Core values shine through ‘Accomplished’ women

Jessica Swanson is the editor for the Vancouver Business Journal.

While the annual Vancouver Business Journal’s Accomplished & Under 40 isn’t focused solely on business accomplishments – and the winners certainly are not weighted by gender – I was pleased to see so many entrepreneurial women will be recognized at this year’s event.

While the annual Vancouver Business Journal’s Accomplished & Under 40 isn’t focused solely on business accomplishments – and the winners certainly are not weighted by gender – I was pleased to see so many entrepreneurial women will be recognized at this year’s event.

I was particularly struck by a nomination letter for one of our winners submitted by a friend of hers since seventh grade. This nominee launched her own business this year, after two years of planning and began marketing and networking heavily in the business community. She helped design the retail and service space – her business is a yoga studio targeting mothers – and completed the tenant improvement on schedule, immediately starting classes and workshops. During all this, she continues to teach yoga, as well as raise her two young children along with her husband and business partner.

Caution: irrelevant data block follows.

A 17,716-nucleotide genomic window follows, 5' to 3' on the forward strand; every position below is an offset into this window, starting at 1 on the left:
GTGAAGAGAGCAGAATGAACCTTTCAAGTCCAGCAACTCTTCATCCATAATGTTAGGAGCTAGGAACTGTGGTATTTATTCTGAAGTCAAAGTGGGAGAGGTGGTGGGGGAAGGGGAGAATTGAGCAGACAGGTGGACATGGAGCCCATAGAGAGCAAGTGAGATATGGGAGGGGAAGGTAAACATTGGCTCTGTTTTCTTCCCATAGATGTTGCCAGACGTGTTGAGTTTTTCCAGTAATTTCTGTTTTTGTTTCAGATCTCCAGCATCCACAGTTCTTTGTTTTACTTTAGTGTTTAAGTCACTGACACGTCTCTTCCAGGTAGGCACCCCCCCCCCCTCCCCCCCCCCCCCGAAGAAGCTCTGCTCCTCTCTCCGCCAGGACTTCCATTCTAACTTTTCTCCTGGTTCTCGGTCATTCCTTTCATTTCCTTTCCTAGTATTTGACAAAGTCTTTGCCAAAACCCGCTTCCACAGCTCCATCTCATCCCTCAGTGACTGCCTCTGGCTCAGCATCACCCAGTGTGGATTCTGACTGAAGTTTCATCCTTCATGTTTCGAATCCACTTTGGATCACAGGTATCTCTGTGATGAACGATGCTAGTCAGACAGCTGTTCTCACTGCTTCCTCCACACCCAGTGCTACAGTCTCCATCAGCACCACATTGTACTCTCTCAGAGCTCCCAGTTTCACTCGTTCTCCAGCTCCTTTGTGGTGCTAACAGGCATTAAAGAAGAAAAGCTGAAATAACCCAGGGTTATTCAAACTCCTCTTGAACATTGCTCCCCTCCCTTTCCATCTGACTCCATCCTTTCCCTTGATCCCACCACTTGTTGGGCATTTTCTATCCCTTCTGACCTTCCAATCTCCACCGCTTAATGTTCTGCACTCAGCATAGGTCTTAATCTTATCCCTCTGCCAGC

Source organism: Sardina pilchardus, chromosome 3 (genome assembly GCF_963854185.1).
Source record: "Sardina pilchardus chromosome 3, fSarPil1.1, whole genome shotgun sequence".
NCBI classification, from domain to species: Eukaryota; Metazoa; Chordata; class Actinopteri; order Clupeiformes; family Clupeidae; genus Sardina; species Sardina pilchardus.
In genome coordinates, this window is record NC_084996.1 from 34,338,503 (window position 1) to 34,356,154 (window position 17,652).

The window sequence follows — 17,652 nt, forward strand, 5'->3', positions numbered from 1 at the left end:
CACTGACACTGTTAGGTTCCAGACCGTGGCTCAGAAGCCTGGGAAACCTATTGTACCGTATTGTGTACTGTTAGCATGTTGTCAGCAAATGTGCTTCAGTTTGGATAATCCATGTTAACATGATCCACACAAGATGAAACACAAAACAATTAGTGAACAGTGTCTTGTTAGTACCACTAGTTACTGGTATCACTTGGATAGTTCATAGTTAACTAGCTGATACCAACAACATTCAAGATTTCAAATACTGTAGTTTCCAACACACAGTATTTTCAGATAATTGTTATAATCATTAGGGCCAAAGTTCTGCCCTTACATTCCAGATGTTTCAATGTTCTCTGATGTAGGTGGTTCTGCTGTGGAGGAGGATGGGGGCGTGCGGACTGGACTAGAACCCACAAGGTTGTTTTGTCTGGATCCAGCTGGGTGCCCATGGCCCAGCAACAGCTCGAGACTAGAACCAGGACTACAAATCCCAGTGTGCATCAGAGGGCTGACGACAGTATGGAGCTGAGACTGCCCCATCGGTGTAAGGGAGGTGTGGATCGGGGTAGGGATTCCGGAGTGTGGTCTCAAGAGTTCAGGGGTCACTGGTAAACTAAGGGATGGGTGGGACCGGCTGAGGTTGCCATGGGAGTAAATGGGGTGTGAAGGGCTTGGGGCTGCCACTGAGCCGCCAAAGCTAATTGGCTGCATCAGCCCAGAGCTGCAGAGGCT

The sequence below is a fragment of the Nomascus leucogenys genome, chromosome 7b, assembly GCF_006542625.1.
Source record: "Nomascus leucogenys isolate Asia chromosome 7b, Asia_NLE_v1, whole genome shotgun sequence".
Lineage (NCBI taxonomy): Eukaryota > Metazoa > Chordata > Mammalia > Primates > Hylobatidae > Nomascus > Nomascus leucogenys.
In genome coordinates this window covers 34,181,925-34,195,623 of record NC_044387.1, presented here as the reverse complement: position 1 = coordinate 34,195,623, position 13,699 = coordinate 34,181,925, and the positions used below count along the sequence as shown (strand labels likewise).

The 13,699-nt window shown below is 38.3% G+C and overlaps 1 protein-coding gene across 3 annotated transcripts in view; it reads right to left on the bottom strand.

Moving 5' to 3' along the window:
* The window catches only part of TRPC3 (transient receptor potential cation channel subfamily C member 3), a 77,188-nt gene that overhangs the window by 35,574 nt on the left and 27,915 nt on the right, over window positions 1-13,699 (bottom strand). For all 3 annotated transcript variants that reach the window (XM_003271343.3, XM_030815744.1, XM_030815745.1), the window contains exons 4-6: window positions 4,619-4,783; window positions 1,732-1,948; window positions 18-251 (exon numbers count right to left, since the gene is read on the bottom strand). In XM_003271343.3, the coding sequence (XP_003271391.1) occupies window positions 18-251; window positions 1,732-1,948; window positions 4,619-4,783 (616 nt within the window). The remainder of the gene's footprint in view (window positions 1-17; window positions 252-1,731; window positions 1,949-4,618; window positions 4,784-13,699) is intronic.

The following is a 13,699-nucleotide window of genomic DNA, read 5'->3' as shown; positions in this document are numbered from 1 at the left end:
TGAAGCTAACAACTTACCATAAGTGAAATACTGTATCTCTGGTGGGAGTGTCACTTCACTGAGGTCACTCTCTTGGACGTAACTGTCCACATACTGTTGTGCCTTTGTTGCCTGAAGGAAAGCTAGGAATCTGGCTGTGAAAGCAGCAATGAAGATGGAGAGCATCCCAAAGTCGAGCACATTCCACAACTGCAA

But the nomination letter. Not only did it say glowing things about the nominee – what friend since seventh grade wouldn’t have nice things to say – but it highlighted the places in this winner’s life where her entrepreneurial spirit could have taken a back seat to life’s many demands.

"The first was when she got married back in 2000 to her wonderful husband," the nomination letter reads. "At first I thought she was going to become the picture perfect wife and just focus on enhancing his career and forget about her passions. Well, I was totally wrong…. Everything that has happened they have done together; his career has grown incredibly and her dream has come true."

It goes on.

"The second time I thought would change her was when she had her first child in 2002. She fell so naturally into motherhood, I just assumed that she would devote her entire time to being a mother. Well, now she has two children that are in a very happy home, a husband who is a rock and a dream business and she is still growing."

What this winner does right – and what I believe will keep her in business – is not necessarily prioritize work, home, family and community, but rather apply her core values to each piece of the puzzle so that they do not compete with each other. These aspects of this winner’s life support each other, rather than take away from each other. I ran into this winner on her way to a Women Entrepreneurs Organization meeting – where she is up for Rookie of the Year – and I have to admit, she seemed a bit, well, overextended – but focused on the aspects of her life that truly feed her.

Another thing that impressed me about this nominee and number of the other female nominees is their commitment to supporting other women in business. These folks play key roles in organizations like Women in Action, WEO, the YWCA and Women in Commercial Real Estate. There is a women’s magazine publisher among them and a half dozen women in executive level professional roles. They are busy women with careers, community obligations and families. But they are not to busy to set an example of the rest of us – at work and in life.

Comments

comments